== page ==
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Comma: punctuation marks

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Comma: punctuation marks

A comma (Polygonia c-album) butterfly in our garden always causes a bit of excitement. At first sight it is somewhat like a fritillary and to have a fritillary of any description in the garden would be immense! That said, the comma is such a lovely insect it is always welcome. It gets its name from the distinctive white comma shape on the underside of the wing.

Commas can actually be seen from January to December depending on the weather. They over winter by hibernating as adults and can emerge on any day in winter if the weather is encouraging. These insects that have hibernated lay eggs in April and May and these then form the first brood and laying eggs that hatch around July and August to provide the second brood. The second brood are the insects that will then hibernate until the following spring.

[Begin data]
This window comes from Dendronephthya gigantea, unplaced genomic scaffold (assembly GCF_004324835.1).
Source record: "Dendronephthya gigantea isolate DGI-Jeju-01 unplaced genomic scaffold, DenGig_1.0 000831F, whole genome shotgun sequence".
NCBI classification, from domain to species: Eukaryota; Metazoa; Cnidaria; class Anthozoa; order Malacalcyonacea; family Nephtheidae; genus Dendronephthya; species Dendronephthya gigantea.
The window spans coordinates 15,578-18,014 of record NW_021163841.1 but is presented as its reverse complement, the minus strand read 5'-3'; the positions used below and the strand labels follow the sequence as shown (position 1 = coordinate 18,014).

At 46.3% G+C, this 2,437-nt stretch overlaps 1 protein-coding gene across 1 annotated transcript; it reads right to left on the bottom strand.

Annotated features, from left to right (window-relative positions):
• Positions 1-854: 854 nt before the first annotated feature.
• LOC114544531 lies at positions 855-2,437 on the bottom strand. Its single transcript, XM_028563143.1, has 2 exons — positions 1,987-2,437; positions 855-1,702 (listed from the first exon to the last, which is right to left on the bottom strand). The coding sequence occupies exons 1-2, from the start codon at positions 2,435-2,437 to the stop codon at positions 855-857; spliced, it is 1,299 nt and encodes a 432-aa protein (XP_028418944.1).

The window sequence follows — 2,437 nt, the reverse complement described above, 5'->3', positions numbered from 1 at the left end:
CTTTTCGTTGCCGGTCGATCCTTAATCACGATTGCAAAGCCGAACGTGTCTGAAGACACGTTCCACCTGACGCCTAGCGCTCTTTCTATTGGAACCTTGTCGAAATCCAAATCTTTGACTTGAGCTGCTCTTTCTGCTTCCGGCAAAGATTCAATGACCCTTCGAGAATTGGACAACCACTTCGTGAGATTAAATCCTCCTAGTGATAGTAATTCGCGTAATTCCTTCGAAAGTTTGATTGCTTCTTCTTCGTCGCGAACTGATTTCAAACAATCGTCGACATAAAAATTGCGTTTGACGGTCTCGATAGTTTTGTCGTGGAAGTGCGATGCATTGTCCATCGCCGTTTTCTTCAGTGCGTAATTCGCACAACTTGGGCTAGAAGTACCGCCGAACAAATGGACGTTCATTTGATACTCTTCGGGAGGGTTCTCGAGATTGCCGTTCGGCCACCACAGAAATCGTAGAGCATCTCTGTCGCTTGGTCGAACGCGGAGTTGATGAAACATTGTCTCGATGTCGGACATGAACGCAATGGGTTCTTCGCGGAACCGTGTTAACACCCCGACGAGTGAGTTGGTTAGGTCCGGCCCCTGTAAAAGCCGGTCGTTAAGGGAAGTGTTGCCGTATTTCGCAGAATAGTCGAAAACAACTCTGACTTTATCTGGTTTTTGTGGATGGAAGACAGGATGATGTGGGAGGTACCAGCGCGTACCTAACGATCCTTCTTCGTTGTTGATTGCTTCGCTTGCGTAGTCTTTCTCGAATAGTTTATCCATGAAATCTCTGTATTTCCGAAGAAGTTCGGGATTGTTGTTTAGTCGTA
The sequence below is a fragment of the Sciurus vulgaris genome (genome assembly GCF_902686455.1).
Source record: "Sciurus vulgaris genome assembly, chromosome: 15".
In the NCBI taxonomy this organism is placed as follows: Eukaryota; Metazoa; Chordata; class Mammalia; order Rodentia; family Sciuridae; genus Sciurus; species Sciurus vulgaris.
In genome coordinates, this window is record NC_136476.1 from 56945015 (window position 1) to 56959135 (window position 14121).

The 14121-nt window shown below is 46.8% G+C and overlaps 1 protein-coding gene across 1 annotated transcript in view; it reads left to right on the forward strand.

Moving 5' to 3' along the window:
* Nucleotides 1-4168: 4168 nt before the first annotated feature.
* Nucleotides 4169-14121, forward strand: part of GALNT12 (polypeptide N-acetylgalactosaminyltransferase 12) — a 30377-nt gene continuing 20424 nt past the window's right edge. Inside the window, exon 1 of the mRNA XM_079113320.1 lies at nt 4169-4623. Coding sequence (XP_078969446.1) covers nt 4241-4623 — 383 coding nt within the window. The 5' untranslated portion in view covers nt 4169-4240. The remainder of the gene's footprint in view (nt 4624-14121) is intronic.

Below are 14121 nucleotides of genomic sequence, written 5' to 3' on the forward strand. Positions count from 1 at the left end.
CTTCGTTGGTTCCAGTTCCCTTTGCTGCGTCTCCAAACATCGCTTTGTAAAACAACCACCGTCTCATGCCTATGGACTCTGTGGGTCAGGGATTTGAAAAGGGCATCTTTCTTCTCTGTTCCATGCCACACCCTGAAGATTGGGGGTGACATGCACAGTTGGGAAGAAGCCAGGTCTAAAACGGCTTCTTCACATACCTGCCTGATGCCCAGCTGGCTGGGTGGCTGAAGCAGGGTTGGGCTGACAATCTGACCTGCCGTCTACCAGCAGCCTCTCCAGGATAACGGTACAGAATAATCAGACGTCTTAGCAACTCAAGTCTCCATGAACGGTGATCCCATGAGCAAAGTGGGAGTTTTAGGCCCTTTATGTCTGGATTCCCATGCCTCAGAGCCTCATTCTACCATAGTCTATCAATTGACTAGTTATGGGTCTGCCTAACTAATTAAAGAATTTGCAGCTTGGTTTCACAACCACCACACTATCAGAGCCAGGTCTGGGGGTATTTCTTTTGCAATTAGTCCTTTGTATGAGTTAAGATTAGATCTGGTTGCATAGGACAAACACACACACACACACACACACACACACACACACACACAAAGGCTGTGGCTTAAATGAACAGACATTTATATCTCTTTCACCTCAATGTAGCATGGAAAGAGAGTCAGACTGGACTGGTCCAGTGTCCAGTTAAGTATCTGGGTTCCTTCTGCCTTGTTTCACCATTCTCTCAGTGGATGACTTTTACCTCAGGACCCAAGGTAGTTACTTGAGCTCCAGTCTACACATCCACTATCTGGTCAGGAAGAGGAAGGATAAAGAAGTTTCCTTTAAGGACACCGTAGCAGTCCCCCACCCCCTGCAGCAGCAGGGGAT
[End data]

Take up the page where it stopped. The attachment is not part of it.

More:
The food plant of the comma larvae is primarily the common, or stinging, nettle but it is also found on all sorts of shrubs and trees and, apart from gardens, you can encounter the comma almost anywhere as it favours open areas as well as woodland edges. Once uncommon the comma has done well in recent years and can now be seen frequently across the whole county.


 

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This nature note was written by ----> Peter Orchard
This nature nore was written ----> 2 years 1 month ago

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